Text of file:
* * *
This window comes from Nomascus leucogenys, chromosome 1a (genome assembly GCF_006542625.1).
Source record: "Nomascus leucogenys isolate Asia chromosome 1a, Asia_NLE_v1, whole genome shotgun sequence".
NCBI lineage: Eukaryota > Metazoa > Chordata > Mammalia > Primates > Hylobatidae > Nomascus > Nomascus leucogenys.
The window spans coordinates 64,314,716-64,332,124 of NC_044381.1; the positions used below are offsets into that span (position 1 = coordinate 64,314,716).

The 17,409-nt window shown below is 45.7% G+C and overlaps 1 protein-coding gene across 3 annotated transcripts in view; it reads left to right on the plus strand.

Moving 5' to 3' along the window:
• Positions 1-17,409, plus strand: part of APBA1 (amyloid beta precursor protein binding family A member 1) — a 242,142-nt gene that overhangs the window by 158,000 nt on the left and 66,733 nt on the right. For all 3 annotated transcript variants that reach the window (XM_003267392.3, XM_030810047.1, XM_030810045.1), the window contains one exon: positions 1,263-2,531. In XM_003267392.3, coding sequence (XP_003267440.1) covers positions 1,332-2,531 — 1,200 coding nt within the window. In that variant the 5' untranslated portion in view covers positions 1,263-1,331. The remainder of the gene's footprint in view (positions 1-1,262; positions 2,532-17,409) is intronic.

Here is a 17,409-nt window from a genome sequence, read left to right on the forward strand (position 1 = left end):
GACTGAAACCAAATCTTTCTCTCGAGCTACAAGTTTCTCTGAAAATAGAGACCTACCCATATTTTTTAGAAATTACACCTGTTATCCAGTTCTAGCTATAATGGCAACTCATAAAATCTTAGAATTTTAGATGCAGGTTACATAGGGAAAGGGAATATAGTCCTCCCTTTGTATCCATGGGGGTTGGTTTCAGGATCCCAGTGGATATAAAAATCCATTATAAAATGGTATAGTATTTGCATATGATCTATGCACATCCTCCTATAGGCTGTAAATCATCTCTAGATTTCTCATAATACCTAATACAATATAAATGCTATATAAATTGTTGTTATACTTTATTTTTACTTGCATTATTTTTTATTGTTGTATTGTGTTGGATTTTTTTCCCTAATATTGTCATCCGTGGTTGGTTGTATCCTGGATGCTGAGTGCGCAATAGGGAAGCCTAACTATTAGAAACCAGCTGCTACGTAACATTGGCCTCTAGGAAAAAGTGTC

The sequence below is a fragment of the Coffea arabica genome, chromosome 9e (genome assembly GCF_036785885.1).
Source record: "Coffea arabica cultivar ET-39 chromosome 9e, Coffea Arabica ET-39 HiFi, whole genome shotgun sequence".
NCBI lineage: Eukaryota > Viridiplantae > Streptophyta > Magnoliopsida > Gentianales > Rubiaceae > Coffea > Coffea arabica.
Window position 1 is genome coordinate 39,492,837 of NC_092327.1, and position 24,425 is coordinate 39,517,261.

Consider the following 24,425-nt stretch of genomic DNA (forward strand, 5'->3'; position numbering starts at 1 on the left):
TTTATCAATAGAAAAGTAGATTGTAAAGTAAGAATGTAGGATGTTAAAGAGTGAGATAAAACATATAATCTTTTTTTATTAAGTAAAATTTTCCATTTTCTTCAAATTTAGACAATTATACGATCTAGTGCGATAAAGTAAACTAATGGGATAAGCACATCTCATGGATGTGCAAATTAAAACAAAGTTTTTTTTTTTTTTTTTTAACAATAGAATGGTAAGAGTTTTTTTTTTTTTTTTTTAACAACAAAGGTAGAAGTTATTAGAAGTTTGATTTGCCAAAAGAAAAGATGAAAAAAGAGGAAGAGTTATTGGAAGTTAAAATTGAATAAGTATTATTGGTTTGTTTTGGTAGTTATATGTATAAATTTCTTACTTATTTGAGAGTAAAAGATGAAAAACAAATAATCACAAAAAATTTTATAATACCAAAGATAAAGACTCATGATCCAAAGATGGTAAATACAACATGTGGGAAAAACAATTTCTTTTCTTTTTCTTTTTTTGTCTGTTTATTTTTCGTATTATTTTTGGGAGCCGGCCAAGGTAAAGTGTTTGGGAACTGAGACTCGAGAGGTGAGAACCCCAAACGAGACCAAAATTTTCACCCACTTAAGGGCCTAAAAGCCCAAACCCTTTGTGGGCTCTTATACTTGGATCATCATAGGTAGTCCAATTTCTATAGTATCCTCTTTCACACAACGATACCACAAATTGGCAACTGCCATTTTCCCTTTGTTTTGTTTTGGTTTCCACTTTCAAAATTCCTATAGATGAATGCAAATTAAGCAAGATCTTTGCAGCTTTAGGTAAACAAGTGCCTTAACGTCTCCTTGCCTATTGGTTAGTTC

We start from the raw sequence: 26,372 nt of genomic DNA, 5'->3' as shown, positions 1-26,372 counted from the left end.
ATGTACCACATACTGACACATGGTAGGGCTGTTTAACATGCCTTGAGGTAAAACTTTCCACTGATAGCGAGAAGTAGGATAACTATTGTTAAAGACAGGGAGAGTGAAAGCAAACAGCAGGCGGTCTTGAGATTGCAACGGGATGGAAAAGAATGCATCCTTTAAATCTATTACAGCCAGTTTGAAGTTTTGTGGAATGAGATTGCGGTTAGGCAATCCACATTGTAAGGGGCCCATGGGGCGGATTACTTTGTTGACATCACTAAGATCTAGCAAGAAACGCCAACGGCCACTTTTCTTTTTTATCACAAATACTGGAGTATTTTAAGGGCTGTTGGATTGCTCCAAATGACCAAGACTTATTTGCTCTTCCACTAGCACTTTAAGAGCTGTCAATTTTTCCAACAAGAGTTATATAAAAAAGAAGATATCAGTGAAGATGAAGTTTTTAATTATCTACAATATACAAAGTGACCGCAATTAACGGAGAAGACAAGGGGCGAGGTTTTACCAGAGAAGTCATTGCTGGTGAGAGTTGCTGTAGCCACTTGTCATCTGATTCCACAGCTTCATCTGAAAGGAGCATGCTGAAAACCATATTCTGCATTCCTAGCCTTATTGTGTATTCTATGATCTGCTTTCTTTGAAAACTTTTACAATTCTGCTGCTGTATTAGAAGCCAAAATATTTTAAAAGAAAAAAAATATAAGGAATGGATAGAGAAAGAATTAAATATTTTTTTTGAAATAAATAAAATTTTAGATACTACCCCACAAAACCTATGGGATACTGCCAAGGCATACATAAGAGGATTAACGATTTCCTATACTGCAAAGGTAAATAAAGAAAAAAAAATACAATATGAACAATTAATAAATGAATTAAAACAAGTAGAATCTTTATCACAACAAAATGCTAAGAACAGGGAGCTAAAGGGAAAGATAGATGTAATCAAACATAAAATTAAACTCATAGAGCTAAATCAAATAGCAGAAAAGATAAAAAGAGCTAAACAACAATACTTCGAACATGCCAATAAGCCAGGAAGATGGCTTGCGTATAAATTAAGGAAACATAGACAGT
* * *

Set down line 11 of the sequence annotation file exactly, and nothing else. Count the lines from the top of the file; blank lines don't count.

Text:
Source record: "Coffea arabica cultivar ET-39 chromosome 9e, Coffea Arabica ET-39 HiFi, whole genome shotgun sequence".